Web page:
Lynch vis­its mosque amid in­crease in anti-Mus­lim hate crimes

The Washington Times Daily - - NATION - BY AN­DREA NOBLE

At­tor­ney Gen­eral Loretta E. Lynch fo­cused at­ten­tion on an uptick in hate crimes against Mus­lims as she vis­ited a mosque in North­ern Vir­ginia on Mon­day, draw­ing par­al­lels be­tween dis­crim­i­na­tion prior gen­er­a­tions have over­come and warn­ing that at­tacks on one group en­dan­ger all mem­bers of so­ci­ety.

“There is a per­ni­cious thread that con­nects the act of vi­o­lence against a woman wear­ing a hi­jab to the as­sault on a trans­gen­der man to the tragic deaths of nine in­no­cent African Amer­i­cans dur­ing a Bi­ble study at Mother Emanuel AME in Charleston, South Carolina,” Ms. Lynch said dur­ing her ad­dress at the All Dulles Area Mus­lim So­ci­ety Cen­ter in Ster­ling. “There is a thread that links all of those, and when one of us is threat­ened, all of us are threat­ened.”

The num­ber of hate crimes re­ported in the United States in­creased by about 6 per­cent in 2015 — led by a surge in at­tacks tar­get­ing Mus­lims, ac­cord­ing to data re­leased last month by the FBI.

A to­tal of 5,818 hate crimes were re­ported in 2015, a “sober­ing in­di­ca­tion of how much work re­mains to be done,” Ms. Lynch said.

The num­ber of as­saults, at­tacks on mosques and other crimes that tar­geted Mus­lims grew by 67 per­cent to 257 crimes — the high­est to­tal since 2001, when more than 480 crimes tar­geted Mus­lims in the af­ter­math of the 9/11 ter­ror­ist at­tacks.

The out­go­ing at­tor­ney gen­eral did not ref­er­ence Pres­i­dent-elect Don­ald Trump or men­tion poli­cies he has touted, in­clud­ing the cre­ation of a Mus­lim reg­istry, but she sought to re­as­sure those who are con­cerned about an uptick in re­li­gious dis­crim­i­na­tion.

“I know that many Amer­i­cans are feel­ing un­cer­tainty and anx­i­ety as we wit­ness the re­cent erup­tion of di­vi­sive rhetoric and hate­ful deeds. I know that many Amer­i­cans are won­der­ing if they are in dan­ger sim­ply be­cause of what they look like or where they pray,” Ms. Lynch said. “I know that some are won­der­ing whether the progress we have made at such great cost, and over so many years, is in dan­ger of slid­ing back­wards.”

While she ac­knowl­edged the Depart­ment of Jus­tice will en­counter chal­lenges in the years to come, she said ca­reer prose­cu­tors will con­tinue to en­force fed­eral hate crime laws.

In ad­di­tion to pros­e­cut­ing those re­spon­si­ble for hate crimes, Ms. Lynch high­lighted the work Jus­tice Depart­ment lawyers have done in com­bat­ing land-use dis­crim­i­na­tion against those seek­ing to build mosques or other houses of wor­ship.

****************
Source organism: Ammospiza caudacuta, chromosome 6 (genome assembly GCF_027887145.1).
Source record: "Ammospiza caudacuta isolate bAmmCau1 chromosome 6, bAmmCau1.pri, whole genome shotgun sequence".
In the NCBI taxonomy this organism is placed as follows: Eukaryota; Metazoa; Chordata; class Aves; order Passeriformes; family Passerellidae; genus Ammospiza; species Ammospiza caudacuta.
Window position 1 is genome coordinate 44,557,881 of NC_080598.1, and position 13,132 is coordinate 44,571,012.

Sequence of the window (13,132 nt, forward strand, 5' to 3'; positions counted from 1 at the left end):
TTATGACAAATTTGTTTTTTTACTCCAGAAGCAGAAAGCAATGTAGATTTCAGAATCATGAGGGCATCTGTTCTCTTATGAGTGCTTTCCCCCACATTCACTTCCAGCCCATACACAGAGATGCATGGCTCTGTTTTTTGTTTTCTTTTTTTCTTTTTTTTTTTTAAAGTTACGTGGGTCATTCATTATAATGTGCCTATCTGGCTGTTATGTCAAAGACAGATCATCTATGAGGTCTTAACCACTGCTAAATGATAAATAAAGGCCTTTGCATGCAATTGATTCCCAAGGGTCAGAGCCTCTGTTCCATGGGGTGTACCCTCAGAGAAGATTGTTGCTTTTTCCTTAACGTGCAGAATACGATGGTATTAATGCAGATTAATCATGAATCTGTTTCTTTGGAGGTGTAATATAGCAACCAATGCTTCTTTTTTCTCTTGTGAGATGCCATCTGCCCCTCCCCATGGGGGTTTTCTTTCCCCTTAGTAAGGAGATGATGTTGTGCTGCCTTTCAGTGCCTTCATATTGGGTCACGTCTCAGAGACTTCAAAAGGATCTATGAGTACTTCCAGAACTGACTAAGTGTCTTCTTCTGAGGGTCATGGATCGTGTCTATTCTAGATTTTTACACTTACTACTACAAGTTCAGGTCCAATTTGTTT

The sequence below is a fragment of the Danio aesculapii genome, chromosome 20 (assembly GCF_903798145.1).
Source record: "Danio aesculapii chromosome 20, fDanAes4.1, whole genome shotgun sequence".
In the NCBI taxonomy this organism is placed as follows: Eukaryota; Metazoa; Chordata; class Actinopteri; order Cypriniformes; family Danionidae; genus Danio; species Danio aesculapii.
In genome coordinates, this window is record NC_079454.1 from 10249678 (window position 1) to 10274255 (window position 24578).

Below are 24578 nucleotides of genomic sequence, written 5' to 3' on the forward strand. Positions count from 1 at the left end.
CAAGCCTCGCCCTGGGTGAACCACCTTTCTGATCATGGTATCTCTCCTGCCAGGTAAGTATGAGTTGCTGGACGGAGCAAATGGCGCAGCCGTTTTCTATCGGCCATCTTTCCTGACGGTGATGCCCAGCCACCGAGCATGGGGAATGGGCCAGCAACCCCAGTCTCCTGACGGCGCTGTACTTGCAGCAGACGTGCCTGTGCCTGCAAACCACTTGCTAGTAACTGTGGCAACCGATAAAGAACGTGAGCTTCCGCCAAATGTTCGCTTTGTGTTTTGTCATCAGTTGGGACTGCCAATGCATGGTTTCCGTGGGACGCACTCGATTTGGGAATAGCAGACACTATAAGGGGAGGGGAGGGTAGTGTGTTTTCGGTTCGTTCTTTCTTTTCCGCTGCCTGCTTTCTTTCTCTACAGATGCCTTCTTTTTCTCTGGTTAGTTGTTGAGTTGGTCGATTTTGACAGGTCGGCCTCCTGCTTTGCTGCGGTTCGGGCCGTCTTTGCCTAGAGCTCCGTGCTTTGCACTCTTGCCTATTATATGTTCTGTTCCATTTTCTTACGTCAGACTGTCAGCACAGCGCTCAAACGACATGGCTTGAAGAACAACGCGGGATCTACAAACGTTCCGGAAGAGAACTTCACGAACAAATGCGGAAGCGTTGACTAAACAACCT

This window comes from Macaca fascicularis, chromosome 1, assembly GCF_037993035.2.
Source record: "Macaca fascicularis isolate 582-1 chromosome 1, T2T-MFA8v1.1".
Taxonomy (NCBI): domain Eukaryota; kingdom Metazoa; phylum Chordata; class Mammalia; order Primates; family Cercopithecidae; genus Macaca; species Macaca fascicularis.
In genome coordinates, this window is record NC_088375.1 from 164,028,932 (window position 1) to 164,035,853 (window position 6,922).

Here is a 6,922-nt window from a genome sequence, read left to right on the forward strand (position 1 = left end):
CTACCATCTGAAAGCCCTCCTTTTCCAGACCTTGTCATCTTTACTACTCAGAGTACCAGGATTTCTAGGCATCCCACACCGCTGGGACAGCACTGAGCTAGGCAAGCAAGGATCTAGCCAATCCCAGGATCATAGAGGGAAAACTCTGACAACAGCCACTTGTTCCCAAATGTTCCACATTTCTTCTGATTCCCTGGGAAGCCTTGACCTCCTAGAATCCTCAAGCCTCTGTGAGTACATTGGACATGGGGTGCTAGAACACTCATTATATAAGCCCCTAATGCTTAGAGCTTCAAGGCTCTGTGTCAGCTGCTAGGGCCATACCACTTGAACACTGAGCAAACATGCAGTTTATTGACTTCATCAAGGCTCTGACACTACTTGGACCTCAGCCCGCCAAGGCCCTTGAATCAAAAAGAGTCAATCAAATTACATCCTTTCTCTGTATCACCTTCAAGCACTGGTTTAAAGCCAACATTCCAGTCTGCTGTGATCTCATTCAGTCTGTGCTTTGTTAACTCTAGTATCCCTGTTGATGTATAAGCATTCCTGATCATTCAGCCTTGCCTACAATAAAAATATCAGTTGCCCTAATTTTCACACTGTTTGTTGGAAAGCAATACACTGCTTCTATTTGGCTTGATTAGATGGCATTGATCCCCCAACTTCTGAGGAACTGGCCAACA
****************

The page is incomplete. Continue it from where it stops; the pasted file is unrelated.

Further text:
“Mem­bers of the Civil Rights Divi­sion have heard re­peat­edly about more overt dis­crim­i­na­tion in both the tone and fram­ing of ob­jec­tions to planned re­li­gious in­sti­tu­tions, es­pe­cially mosques and Is­lamic cen­ters,” Ms. Lynch said.

As a re­sult of the in­crease in re­ports of dis­crim­i­na­tion, the Jus­tice Depart­ment has opened 50 in­ves­ti­ga­tions and filed 10 law­suits since 2010 that in­volve the Re­li­gious Land Use and In­sti­tu­tion­al­ized Per­sons Act. Ms. Lynch said 38 per­cent of the depart­ment’s land-use cases in­volved mosques or Is­lamic schools.

Cit­ing the women’s suf­frage move­ment, de­seg­re­ga­tion ef­forts in the Deep South and clashes over the civil rights among the gay com­mu­nity at New York’s Stonewall Inn — a site she will visit Tues­day — the at­tor­ney gen­eral said gen­er­a­tions of Amer­i­cans have de­manded that they re­ceive equal treat­ment.

The equal­ity now rec­og­nized and pro­tected by law was not “a prod­uct of fate, or des­tiny,” she said. Rather, it was borne out of the choices made by in­di­vid­u­als who stood up against dis­crim­i­na­tion and de­manded in­clu­sive and equal treat­ment for all.

“Through the courage and de­ter­mi­na­tion of these and count­less oth­ers who have gone be­fore us, we have slowly built a so­ci­ety that more fully re­flects our found­ing creed of lib­erty and jus­tice for all,” Ms. Lynch said. “That does not mean our work is fin­ished; as you are all well aware, the op­po­site is true.”

AS­SO­CI­ATED PRESS

At­tor­ney Gen­eral Loretta E. Lynch sought to re­as­sure Mus­lims near the na­tion’s cap­i­tal af­ter a wave of anti-Is­lamic hate crimes. Ms. Lynch said that dis­crim­i­na­tion against any­one in Amer­i­can so­ci­ety en­dan­gers ev­ery­one in all eth­nic, so­cial and re­li­gious groups.

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